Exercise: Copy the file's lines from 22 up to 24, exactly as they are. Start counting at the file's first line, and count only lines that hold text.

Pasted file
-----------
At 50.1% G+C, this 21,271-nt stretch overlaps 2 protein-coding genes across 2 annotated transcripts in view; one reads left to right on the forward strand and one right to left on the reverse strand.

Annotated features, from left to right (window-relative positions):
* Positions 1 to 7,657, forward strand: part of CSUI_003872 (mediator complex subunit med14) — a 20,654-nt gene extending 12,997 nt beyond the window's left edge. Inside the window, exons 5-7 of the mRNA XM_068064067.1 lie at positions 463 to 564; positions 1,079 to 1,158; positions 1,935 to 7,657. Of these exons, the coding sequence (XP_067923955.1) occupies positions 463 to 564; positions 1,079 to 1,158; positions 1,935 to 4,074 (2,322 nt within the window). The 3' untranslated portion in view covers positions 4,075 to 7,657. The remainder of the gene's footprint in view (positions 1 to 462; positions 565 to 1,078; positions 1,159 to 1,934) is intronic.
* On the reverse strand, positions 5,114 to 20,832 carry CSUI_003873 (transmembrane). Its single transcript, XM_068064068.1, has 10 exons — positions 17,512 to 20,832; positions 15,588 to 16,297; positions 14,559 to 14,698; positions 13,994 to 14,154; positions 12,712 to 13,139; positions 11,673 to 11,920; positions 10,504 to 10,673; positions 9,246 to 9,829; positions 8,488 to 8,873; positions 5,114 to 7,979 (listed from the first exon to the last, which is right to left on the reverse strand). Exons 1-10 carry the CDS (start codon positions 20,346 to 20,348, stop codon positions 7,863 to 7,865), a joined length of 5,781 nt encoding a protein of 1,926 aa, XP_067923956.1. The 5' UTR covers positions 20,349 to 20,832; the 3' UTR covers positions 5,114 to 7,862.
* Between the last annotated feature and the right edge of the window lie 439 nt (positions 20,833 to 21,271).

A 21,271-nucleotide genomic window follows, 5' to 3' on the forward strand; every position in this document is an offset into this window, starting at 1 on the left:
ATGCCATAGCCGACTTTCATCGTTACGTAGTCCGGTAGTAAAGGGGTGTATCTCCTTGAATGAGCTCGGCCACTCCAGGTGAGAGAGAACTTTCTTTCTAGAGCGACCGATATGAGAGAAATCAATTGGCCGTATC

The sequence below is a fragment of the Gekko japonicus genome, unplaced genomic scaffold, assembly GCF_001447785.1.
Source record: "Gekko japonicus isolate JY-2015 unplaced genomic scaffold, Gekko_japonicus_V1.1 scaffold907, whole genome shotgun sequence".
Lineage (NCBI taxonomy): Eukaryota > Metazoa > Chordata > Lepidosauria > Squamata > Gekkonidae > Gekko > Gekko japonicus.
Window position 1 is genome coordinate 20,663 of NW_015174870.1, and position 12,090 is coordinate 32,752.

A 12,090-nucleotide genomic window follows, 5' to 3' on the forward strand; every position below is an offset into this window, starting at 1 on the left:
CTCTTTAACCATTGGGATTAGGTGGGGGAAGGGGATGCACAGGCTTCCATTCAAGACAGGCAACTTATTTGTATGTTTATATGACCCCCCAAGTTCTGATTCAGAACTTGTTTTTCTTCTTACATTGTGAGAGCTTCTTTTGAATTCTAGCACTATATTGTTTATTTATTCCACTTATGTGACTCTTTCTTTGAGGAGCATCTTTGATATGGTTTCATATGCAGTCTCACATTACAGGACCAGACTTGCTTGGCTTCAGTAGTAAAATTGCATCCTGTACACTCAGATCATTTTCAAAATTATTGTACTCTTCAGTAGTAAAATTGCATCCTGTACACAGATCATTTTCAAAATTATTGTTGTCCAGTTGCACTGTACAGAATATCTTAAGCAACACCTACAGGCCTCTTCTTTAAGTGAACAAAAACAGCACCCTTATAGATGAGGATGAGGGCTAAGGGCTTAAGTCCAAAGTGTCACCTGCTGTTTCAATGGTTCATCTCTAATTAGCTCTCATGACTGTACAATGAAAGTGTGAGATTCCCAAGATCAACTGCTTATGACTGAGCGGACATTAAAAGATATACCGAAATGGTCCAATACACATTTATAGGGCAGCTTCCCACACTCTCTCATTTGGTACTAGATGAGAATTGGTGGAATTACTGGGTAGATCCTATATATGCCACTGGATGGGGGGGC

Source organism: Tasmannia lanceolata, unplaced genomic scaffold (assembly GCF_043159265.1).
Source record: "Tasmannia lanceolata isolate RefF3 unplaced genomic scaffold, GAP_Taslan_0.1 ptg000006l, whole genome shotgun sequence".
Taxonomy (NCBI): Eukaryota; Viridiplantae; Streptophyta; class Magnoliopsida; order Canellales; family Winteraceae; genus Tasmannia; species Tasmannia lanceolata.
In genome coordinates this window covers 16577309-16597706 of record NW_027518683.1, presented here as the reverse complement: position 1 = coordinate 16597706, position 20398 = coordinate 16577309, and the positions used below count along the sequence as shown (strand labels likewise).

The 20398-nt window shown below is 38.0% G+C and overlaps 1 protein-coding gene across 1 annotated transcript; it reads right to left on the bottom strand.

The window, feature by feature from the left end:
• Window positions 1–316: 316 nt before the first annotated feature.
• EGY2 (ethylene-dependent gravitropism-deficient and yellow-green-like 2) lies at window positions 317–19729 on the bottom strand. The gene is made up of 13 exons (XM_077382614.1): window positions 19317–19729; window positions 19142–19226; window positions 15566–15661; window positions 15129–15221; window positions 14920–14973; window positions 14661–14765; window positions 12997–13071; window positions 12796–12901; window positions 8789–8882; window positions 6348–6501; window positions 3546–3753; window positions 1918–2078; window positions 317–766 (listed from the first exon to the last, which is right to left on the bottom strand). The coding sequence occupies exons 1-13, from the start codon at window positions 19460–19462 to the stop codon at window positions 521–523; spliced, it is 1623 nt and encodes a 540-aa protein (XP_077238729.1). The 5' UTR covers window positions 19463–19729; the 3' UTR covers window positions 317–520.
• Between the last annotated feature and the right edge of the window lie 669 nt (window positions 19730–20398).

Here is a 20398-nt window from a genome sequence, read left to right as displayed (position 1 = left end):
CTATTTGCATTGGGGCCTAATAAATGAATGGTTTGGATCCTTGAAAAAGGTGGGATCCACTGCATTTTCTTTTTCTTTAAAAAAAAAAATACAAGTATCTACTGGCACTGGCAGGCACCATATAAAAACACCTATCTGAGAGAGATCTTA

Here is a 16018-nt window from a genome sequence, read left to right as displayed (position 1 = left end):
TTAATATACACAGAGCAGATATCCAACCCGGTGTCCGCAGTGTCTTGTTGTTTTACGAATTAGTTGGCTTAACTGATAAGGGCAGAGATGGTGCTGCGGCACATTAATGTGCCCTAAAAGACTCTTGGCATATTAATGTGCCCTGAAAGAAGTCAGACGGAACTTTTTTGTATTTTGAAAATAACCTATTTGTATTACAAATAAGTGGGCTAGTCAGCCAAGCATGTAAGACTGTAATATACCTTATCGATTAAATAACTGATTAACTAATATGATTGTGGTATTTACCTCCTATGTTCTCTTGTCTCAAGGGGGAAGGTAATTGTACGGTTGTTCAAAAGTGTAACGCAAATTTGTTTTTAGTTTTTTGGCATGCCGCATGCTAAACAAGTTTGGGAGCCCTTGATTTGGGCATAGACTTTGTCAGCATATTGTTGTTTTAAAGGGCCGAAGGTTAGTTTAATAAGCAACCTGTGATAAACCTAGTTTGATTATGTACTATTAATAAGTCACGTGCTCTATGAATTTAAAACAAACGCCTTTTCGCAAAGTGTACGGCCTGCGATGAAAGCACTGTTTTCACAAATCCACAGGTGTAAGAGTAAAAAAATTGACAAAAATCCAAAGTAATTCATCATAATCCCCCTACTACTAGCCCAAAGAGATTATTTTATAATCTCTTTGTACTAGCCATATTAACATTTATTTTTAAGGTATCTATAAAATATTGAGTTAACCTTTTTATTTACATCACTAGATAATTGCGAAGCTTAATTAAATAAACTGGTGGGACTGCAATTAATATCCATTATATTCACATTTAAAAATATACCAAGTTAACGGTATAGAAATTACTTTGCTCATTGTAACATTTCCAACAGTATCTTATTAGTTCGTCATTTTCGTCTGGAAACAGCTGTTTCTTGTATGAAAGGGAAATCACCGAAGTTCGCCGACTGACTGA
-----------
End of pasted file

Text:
• Between the last annotated feature and the right edge of the window lie 669 nt (window positions 19730–20398).

Here is a 20398-nt window from a genome sequence, read left to right as displayed (position 1 = left end):
CTATTTGCATTGGGGCCTAATAAATGAATGGTTTGGATCCTTGAAAAAGGTGGGATCCACTGCATTTTCTTTTTCTTTAAAAAAAAAAATACAAGTATCTACTGGCACTGGCAGGCACCATATAAAAACACCTATCTGAGAGAGATCTTA